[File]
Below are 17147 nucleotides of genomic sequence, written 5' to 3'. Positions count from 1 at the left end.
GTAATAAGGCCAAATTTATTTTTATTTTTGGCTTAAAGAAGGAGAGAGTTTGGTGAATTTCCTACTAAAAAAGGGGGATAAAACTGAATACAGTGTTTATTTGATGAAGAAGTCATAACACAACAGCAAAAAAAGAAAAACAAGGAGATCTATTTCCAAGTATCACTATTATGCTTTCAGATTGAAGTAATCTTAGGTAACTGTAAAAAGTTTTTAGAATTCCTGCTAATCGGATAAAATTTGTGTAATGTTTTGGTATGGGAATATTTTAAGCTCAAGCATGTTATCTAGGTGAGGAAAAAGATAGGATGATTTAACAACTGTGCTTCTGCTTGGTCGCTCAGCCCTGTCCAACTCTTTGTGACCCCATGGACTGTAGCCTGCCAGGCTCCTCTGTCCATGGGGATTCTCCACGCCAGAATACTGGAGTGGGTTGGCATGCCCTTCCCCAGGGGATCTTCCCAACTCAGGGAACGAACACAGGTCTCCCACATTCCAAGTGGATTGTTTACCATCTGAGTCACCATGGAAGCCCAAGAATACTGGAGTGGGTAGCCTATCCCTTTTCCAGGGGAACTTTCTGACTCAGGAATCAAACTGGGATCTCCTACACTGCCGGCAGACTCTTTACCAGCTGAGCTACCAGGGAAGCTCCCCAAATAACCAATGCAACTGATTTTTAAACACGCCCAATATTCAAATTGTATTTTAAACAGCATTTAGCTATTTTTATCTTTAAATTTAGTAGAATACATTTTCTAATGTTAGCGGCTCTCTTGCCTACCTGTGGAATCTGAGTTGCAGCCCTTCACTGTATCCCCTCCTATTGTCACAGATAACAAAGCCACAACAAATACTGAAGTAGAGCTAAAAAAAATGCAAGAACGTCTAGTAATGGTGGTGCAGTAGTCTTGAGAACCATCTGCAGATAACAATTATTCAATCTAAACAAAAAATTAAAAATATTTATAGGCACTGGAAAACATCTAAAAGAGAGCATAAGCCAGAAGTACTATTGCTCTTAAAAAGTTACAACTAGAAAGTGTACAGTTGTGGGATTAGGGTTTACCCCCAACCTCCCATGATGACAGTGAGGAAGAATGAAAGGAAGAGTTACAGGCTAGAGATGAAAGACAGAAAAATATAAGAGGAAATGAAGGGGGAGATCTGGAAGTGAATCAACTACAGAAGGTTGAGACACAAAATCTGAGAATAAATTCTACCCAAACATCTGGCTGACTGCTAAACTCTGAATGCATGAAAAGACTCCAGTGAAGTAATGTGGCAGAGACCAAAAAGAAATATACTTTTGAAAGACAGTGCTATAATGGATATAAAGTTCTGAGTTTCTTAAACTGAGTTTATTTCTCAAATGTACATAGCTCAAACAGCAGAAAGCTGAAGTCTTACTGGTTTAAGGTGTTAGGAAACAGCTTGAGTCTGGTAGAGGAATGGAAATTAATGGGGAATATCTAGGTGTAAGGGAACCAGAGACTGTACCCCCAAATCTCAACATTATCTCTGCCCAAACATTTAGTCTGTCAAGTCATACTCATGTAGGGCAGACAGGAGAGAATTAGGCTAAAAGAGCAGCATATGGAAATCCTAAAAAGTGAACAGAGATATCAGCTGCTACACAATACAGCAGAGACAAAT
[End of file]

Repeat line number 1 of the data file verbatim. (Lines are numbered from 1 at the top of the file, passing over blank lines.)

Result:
Below are 17147 nucleotides of genomic sequence, written 5' to 3'. Positions count from 1 at the left end.